In the preferred embodiments and configurations of the present invention, each cookie cutter die 10 of a particular assembly represents a different character from the other characters represented by the other cookie cutter dies. Additionally, however, each character represented by a particular cookie cutter assembly relates to a common theme with each of the characters of other cookie cutter dies represented on the assembly. For instance, all the characters represented on the exemplary assembly of FIG. 1 relate to the Christmas holiday, and all of the characters represented on the second embodiment assembly of FIG. 3 and discussed below relate to the holiday of Halloween. Advantageously, can make all his/her cookies for a particular occasion using a single cookie cutter assembly rather than having to sort through all his/her cookie cutters, sorting them based on theme and then individually cutting the cookies based from a sheet of dough. Further, because the different character cookie cutter dies are assembled together a equal distribution of each type of cookie is assured.

In one variation of the present invention, the cookie sheet assembly can also include more than cookie cutter die representing a particular character such that the more popular characters ultimately comprise a greater percentage of the cookies made using the sheet. For example, a Christmas sheet assembly may include 9 cookie cutter dies but because the snowman character is more popular with children who typically consume the cookie, the assembly may include 2 snowman cookie cutter dies while the remaining 7 dies all represent different characters.

Themes are not limited to a particular Holiday but may relate to any type of special occasion such as, but not limited to, a birthday, a summer picnic, a fall harvest, a baby shower, a confirmation party and a wedding. The Holiday themes can also include Easter, St. Patrick's Day, Fourth of July, Valentine's Day and others. Other themes can relate to: animals (or particular types of animals such as marine animals), particular movies (such as Nemo or the Loin King), Disney characters, religious symbols, patriotic characters, and particular sporting events.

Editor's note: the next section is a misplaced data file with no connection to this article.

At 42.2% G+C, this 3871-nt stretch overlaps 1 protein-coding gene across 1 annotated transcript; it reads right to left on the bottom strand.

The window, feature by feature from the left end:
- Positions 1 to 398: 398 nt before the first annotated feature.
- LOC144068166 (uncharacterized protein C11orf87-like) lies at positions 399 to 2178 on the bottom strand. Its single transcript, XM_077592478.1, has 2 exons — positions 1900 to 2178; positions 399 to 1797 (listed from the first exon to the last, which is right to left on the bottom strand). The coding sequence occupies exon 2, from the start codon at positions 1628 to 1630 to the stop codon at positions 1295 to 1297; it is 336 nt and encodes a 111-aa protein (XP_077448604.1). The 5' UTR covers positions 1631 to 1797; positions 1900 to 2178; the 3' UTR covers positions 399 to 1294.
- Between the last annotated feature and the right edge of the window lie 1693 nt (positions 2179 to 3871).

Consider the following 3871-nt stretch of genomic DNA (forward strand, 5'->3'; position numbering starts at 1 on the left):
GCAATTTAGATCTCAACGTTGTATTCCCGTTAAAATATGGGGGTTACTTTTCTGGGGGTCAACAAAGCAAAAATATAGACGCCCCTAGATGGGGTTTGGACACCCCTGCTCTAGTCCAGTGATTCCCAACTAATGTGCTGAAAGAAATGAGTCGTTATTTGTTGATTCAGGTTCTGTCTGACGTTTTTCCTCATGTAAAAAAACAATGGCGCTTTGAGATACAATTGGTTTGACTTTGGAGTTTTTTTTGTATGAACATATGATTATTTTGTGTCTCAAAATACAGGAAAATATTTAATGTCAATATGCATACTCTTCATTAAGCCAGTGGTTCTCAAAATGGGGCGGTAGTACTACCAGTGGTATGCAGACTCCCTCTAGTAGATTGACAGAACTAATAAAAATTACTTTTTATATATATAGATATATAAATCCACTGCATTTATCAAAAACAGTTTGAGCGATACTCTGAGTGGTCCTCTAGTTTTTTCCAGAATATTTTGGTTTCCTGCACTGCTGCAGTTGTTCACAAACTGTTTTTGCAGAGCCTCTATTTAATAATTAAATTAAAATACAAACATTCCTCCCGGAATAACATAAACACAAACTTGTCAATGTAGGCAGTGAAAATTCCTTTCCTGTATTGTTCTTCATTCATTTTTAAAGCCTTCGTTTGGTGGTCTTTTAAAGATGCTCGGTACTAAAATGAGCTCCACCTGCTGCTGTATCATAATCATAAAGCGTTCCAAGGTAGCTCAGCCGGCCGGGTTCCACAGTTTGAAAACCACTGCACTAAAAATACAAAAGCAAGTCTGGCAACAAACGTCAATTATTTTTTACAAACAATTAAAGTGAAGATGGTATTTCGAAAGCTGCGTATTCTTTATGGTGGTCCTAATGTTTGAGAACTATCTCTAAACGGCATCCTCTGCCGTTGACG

In the preferred variation of the first embodiment and the second embodiment (discussed below), the entire sheet assembly is integrally fabricated from a plastic material using an injection molding process, although the invention is not necessarily limited to any particular production method. As desired, colored plastic material can be used to provide a finished part in an attractive color. Integrally fabricated plastic cookie cutter assemblies can be formed using any suitable process including vacuum forming, stamping and extruding. Further, the various components can be fabricated individually and joined together in a subsequent manufacturing operation. Cookie cutter assemblies including metal components can also be produced using any suitable method, such as stamping, forging and casting.

A Second Embodiment Cookie Cutter Assembly

FIGS. 3 and 4 illustrate a second embodiment cookie cutter assembly 200 of the present invention comprising a plurality of individual cookie cutter dies 205A-F and a plurality of runner walls 210 extending between and connecting the various dies. Further, the second embodiment includes a set of peripheral walls 215 that typically form a rectangular exterior of the cookie cutter assembly. The peripheral walls are connected to the cookie cutter dies by additional runner walls. Like the first embodiment, preferred variations of the second embodiment are integrally formed of a plastic material.

The cookie cutter dies are generally similar to the dies of the first embodiment and comprise cutter walls 220 that form a periphery representative of a character and have a tapered cutting edge. Unlike the cutter walls of the first embodiment, however, the top edge of the cutter walls are not joined to a plate but rather are rounded forming a roughly cylindrical rail with a diameter greater than the thickness of the corresponding wall. As with the first embodiment, the cutting edges of all of the various cookie cutter dies are arranged and held in a planar relationship with each other,

The peripheral walls and the runner walls have essentially the same construction as the cutting walls of the cookie dies with tapered cutting edges and generally cylindrical rail top edges. The runner wall span between cookie cutter dies and between the cookie cutter dies and the peripheral walls. Acting in concert with each other the combination of the cutter, peripheral and runner walls all act to form a relatively stiff assembly that effectively holds the cutting edges of all the walls in a planar relationship with each other.